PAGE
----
How can Human Resources support the career advancement of employees who have disabilities?

Many talented individuals living with disabilities often find themselves overlooked, especially for leadership positions. But there’s a new initiative on the horizon aiming to change that. 

The Australian Disability Network (ADN) recently launched a pilot program, the Career Pathways Pilot 2023-2025. Teaming up with the Business Council of Australia (BCA) and the Department of Social Services, ADN is collaborating with four major Australian employers. Their goal? To support employees with disabilities and help them grow into leadership roles. 

This program isn’t just about talking the talk; it’s about walking the walk. Employers and employees with lived experience will work together to identify and break down barriers to employment. 

Why is this so crucial? Well, consider this: while Australian employers face significant skill shortages, people with disabilities are often underrepresented in the workforce. Only 53% of working-age people with disabilities are part of the labor force, compared to 84% without disabilities. This gap widens even more at higher levels within organizations. 

The potential impact is enormous. The Business Council of Australia estimates that if Australia improves its disability employment rates to match those of the top eight OECD countries, our GDP could grow by an additional $50 billion by 2050. 

But changing the status quo isn’t easy. Graeme Innes AM, a lawyer, board director, and former Disability Discrimination Commissioner, points out a major obstacle: the assumptions made by recruitment decision-makers. Many middle managers are risk-averse, which can lead them to overlook candidates with disabilities. Programs like this pilot are crucial for challenging these assumptions and fostering real change.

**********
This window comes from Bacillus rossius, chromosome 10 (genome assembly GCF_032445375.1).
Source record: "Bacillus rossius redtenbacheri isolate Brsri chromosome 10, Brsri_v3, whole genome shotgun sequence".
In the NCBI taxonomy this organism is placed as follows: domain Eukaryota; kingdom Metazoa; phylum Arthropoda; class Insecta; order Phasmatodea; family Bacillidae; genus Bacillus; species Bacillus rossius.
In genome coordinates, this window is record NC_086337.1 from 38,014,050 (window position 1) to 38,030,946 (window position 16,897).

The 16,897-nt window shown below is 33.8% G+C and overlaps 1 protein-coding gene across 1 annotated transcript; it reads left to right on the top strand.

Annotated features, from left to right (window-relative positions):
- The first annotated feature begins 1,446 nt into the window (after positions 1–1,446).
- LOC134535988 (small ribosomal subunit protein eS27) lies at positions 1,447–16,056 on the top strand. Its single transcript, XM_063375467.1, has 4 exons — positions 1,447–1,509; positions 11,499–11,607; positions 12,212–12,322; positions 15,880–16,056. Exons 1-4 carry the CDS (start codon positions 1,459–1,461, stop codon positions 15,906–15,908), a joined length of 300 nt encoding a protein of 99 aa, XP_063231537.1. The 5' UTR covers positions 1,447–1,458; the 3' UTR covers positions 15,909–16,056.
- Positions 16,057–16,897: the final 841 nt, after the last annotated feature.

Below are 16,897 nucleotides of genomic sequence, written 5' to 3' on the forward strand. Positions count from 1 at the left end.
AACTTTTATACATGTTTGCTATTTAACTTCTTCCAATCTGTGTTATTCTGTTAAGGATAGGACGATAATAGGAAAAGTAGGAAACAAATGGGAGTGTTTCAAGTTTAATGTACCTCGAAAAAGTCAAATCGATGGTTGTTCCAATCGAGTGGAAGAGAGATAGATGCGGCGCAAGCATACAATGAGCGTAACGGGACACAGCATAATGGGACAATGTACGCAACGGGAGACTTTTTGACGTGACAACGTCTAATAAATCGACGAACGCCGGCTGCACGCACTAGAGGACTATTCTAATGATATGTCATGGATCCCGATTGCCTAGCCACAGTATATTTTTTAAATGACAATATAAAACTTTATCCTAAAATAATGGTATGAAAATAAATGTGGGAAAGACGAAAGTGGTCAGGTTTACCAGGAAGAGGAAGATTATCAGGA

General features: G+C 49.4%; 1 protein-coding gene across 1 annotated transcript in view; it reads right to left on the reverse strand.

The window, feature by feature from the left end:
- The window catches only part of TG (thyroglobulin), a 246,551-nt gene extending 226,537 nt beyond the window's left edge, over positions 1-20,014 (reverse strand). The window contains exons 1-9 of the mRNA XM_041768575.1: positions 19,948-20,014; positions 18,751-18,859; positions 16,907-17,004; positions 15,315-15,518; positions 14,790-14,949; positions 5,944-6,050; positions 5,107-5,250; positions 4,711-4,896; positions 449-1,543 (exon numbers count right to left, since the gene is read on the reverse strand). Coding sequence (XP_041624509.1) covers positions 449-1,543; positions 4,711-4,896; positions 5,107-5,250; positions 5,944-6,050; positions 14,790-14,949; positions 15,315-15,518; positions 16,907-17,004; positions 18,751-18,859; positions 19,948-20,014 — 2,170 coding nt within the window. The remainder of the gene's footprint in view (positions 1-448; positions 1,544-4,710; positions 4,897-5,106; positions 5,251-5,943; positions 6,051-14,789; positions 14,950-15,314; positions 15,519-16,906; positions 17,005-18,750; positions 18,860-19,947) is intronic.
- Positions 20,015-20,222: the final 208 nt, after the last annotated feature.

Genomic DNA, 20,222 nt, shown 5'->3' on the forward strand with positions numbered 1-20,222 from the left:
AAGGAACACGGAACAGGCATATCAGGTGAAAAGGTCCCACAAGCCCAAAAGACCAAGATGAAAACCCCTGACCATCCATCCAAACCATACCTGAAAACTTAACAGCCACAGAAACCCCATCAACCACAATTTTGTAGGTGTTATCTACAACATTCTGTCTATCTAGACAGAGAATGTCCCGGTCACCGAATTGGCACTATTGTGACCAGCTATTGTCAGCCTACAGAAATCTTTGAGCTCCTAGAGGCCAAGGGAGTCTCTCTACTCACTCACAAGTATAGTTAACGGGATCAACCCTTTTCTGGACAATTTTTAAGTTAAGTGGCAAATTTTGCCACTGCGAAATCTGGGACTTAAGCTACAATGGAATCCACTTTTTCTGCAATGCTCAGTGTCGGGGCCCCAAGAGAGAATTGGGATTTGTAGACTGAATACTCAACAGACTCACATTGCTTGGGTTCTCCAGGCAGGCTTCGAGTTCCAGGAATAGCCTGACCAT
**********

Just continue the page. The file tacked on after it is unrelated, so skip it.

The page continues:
Innes stresses the importance of setting clear targets for disability representation within organizations. If you don’t count it, it doesn’t count – simple as that. By setting and achieving these targets, managers can see firsthand the capabilities of employees with disabilities in senior roles, challenging their preconceived notions. 

Ultimately, it’s about action. It’s about giving people with disabilities the opportunities they deserve, without viewing them as heroes or victims. Employers need to step up and make the decision to hire inclusively. As Innes puts it, “Just do it.” It’s time to turn plans into action and make a real difference in the lives of people with disabilities.